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June 24, 2021

India makes overtures to Taliban

DOHA: Indian officials have met and held discussions with the Taliban representatives in Doha ahead of complete withdrawal of US troops from Afghanistan, Qatar’s special envoy for mediation Mutlaq bin Majed Al Qahtani confirmed earlier this week, foreign media outlets reported. While it was already known that New Delhi has communicated with the militia in the past, this is the first time a senior Qatari official has confirmed that a direct meeting has taken place between the two sides, according to Indian media reports. The news comes just days after India’s External Affairs Minister S Jaishankar made quick stopovers in Doha on June 9 and June 15 when he met senior Qatari officials and Zalmay Khalilzad, the US special envoy on Afghanistan.

During a webinar, Al Qahtani revealed this information in the first official acknowledgement of links between India and the Taliban.

In answer to a question from The Hindu about the role of India in the stalled Afghan peace process, Al Qahtani stated that it was a “very complicated question”.

“Afghanistan soil should not become a proxy for any countries. Yes, it is in the interest of Pakistan to have a more stable Afghanistan. It is in the interest of India to have a more stable Afghanistan. We understand Pakistan is a neighbouring country. India is the country that has done a lot of economically and of course they want Pakistan to be more peaceful and stable,” he said.

The Qatari official then noted that New Delhi has also reached out to the Taliban's political office in Doha. “I understand that there has been a quiet visit by Indian officials from India to speak with the Taliban. Why? Because not everyone believes that the Taliban will dominate and take over, but because the Taliban is a key component of future Afghanistan. So, I see the reason for having a dialogue or talks and reaching out to all parties in Afghanistan,” he stated.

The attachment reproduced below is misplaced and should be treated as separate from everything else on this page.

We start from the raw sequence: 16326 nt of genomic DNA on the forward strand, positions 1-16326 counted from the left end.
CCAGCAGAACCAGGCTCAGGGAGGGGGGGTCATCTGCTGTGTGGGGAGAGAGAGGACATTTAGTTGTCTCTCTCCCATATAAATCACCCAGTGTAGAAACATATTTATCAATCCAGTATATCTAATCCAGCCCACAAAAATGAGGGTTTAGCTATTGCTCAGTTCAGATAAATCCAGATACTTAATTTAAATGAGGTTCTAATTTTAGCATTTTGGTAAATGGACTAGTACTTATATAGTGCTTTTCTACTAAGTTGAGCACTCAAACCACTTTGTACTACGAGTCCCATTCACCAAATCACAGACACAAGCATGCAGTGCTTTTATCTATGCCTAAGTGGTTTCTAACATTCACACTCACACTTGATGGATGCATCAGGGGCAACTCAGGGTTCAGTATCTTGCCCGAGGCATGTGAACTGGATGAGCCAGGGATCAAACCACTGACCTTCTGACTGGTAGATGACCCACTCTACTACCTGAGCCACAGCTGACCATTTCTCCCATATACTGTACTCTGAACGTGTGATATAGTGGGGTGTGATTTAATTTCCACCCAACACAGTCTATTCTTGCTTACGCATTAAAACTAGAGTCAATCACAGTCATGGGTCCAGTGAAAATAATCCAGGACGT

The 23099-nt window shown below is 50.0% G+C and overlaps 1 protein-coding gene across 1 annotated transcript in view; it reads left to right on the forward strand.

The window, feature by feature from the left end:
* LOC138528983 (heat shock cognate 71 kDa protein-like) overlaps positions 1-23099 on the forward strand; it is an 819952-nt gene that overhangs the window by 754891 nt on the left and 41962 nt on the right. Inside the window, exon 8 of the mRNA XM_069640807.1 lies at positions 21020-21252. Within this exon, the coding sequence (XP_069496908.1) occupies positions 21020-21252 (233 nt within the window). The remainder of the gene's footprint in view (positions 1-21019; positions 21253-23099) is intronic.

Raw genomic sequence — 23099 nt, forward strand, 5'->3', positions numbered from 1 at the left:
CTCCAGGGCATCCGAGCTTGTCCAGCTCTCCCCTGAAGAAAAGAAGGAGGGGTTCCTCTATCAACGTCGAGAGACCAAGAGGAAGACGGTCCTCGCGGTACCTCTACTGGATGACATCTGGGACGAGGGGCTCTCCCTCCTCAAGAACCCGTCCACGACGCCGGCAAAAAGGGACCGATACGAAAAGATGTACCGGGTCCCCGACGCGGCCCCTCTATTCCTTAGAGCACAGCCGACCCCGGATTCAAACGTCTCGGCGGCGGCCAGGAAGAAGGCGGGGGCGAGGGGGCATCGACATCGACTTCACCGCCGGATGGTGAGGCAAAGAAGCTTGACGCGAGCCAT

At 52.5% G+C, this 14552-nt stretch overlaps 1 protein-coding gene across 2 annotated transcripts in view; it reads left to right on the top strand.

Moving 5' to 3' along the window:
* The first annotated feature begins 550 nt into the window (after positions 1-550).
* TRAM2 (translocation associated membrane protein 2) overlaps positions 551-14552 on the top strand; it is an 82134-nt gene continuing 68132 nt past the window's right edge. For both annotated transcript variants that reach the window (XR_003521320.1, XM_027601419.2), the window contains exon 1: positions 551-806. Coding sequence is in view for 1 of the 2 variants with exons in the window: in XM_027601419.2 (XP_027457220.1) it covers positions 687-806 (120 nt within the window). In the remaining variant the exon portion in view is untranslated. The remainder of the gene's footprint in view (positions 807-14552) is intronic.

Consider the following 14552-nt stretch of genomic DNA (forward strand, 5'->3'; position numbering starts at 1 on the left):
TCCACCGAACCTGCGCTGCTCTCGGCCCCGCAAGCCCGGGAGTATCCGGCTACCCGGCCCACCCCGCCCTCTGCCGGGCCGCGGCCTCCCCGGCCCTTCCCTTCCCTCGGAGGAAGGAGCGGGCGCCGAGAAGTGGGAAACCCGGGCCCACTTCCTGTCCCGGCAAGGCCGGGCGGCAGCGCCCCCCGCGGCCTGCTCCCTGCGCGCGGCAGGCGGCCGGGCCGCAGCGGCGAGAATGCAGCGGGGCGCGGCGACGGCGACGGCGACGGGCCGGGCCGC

He cautioned that since it was a “critical stage” in the Afghan peace process, if any meeting is taking place, “it should be for a main reason to encourage the parties to solve their differences by peaceful means”.

India’s official policy has been to not recognise the Taliban in any way, with the Afghan government accorded the recognition as the only legitimate stakeholder in the war-ravaged country.

“India has to be realistic. It has to come to terms with the reality that Taliban have an upper hand and they might actually come to power. Obviously New Delhi would want to protect its investments,” Ajit Singh, a New Delhi-based security analyst, told TRT World.

India has invested billions of dollars in Afghanistan as it seeks to strengthen its role in the war-torn country.

It remains unclear how significant were the discussions between the Taliban and Indian officials or if any senior officials participated.

Reacting to reports of a recent ‘quiet’ visit of Indian officials to Doha to speak with the Taliban’s political leadership, the Indian Illegally Occupied Jammu and Kashmir (IIOJ&K) former chief minister Mehbooba Mufti said, “If they can go to Doha and talk to the Taliban, they should have a dialogue with us and with Pakistan too in order to bring about a resolution.”

Mehbooba Mufti's remarks come days ahead of a key meeting of IIOJ&K political leaders with Indian Prime Minister Narendra Modi.

The Indian Congress, meanwhile, demanded repeal of JK Reorganisation Act 2019 and restoration of status quo ante in the occupied valley.

Status quo ante—return to the pre-August 5, 2019 position—is also what the People’s Alliance for Gupkar Declaration has been seeking.

This means restoration of special status and full statehood.

Congress veteran and CWC member P Chidambaram on Monday said, “Congress Party’s position that full statehood must be restored to J&K should clear any doubt or ambiguity. What was made under the Constitution cannot be unmade by an Act of Parliament misinterpreting and misusing the provisions of the Constitution.”

He said the dismembering of J&K has been challenged in the Supreme Court and the cases are pending for nearly two years.